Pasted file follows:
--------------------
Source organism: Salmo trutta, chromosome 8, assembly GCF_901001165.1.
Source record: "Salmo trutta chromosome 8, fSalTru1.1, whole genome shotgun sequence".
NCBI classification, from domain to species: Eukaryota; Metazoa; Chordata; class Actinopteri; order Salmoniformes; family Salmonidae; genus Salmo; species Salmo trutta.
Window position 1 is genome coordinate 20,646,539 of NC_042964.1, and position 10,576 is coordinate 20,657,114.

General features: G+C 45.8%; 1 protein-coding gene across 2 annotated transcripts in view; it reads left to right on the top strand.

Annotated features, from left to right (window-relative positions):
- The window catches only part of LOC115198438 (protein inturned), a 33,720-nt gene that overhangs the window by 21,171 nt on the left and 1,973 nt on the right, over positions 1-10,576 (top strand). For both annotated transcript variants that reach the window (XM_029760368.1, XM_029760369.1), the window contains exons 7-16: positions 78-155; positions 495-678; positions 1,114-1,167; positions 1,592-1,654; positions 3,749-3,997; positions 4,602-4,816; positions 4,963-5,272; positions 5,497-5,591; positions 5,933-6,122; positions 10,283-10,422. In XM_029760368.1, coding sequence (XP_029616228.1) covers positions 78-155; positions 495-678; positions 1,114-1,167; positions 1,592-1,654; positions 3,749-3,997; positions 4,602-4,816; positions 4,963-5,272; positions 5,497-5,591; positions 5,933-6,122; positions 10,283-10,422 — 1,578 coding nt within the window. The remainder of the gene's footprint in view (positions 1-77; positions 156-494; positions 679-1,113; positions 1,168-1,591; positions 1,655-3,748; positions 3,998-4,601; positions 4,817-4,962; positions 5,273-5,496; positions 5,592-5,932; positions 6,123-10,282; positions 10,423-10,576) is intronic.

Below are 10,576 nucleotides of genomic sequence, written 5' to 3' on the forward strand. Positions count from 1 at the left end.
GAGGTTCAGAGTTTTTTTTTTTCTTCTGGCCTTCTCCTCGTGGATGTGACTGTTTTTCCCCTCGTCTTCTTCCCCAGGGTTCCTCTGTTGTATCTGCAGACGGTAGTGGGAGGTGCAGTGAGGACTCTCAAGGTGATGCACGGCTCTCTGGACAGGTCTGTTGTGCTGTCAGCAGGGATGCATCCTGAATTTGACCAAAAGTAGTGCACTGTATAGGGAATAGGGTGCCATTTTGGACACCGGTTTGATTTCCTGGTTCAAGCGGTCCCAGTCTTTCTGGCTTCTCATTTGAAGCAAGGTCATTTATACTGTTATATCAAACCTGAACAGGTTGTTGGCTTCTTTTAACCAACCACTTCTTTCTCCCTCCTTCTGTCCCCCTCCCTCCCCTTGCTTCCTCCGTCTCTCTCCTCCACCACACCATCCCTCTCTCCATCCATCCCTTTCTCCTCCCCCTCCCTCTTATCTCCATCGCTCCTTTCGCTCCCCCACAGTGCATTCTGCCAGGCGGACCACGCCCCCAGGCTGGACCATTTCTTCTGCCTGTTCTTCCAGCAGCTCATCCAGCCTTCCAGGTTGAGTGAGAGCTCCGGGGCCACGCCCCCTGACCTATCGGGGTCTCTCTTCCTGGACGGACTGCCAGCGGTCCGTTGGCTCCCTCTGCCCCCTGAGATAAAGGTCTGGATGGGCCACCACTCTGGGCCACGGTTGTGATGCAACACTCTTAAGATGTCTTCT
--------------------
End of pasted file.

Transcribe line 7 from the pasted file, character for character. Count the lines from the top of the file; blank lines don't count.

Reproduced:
- The window catches only part of LOC115198438 (protein inturned), a 33,720-nt gene that overhangs the window by 21,171 nt on the left and 1,973 nt on the right, over positions 1-10,576 (top strand). For both annotated transcript variants that reach the window (XM_029760368.1, XM_029760369.1), the window contains exons 7-16: positions 78-155; positions 495-678; positions 1,114-1,167; positions 1,592-1,654; positions 3,749-3,997; positions 4,602-4,816; positions 4,963-5,272; positions 5,497-5,591; positions 5,933-6,122; positions 10,283-10,422. In XM_029760368.1, coding sequence (XP_029616228.1) covers positions 78-155; positions 495-678; positions 1,114-1,167; positions 1,592-1,654; positions 3,749-3,997; positions 4,602-4,816; positions 4,963-5,272; positions 5,497-5,591; positions 5,933-6,122; positions 10,283-10,422 — 1,578 coding nt within the window. The remainder of the gene's footprint in view (positions 1-77; positions 156-494; positions 679-1,113; positions 1,168-1,591; positions 1,655-3,748; positions 3,998-4,601; positions 4,817-4,962; positions 5,273-5,496; positions 5,592-5,932; positions 6,123-10,282; positions 10,423-10,576) is intronic.